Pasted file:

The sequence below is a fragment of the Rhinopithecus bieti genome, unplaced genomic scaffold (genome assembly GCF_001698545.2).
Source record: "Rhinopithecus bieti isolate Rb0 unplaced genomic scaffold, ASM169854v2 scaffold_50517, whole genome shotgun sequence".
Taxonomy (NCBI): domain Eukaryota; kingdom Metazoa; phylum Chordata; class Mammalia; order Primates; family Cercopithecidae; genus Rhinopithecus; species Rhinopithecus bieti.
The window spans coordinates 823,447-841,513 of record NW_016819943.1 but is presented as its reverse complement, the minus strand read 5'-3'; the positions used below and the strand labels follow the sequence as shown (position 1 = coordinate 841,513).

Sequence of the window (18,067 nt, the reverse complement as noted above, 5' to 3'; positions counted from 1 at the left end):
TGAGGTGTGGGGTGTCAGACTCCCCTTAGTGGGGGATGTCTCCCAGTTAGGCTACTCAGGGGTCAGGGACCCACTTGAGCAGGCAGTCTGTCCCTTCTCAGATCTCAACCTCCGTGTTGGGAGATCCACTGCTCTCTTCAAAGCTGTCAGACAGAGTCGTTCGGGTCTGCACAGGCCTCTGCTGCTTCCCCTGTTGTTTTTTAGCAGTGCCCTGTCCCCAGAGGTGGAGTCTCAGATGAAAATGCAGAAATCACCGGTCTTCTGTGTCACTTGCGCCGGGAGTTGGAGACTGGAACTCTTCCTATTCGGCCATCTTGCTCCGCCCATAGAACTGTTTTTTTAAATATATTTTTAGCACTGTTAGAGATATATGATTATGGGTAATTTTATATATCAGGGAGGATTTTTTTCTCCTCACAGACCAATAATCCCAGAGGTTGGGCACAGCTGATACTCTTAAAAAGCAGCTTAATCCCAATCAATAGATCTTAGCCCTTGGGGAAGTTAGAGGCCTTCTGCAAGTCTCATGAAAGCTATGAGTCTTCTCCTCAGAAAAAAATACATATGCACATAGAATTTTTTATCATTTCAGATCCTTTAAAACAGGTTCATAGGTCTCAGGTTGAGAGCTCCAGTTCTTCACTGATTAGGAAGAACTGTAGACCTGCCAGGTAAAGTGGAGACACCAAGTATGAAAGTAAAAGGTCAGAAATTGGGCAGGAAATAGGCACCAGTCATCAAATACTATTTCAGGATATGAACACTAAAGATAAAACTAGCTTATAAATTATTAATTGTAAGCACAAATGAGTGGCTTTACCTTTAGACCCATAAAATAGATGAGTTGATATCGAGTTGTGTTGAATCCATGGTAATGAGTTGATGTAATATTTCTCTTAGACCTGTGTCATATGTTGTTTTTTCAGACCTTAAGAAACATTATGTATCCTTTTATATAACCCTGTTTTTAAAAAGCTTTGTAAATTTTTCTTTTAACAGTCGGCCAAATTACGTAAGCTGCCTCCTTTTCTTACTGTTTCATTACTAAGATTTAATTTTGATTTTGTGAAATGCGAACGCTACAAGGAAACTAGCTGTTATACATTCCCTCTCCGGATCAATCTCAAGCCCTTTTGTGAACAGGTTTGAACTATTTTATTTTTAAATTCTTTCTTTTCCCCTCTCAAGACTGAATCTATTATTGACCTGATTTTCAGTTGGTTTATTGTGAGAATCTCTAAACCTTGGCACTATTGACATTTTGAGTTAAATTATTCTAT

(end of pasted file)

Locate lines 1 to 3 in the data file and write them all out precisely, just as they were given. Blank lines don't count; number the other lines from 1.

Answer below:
The sequence below is a fragment of the Rhinopithecus bieti genome, unplaced genomic scaffold (genome assembly GCF_001698545.2).
Source record: "Rhinopithecus bieti isolate Rb0 unplaced genomic scaffold, ASM169854v2 scaffold_50517, whole genome shotgun sequence".
Taxonomy (NCBI): domain Eukaryota; kingdom Metazoa; phylum Chordata; class Mammalia; order Primates; family Cercopithecidae; genus Rhinopithecus; species Rhinopithecus bieti.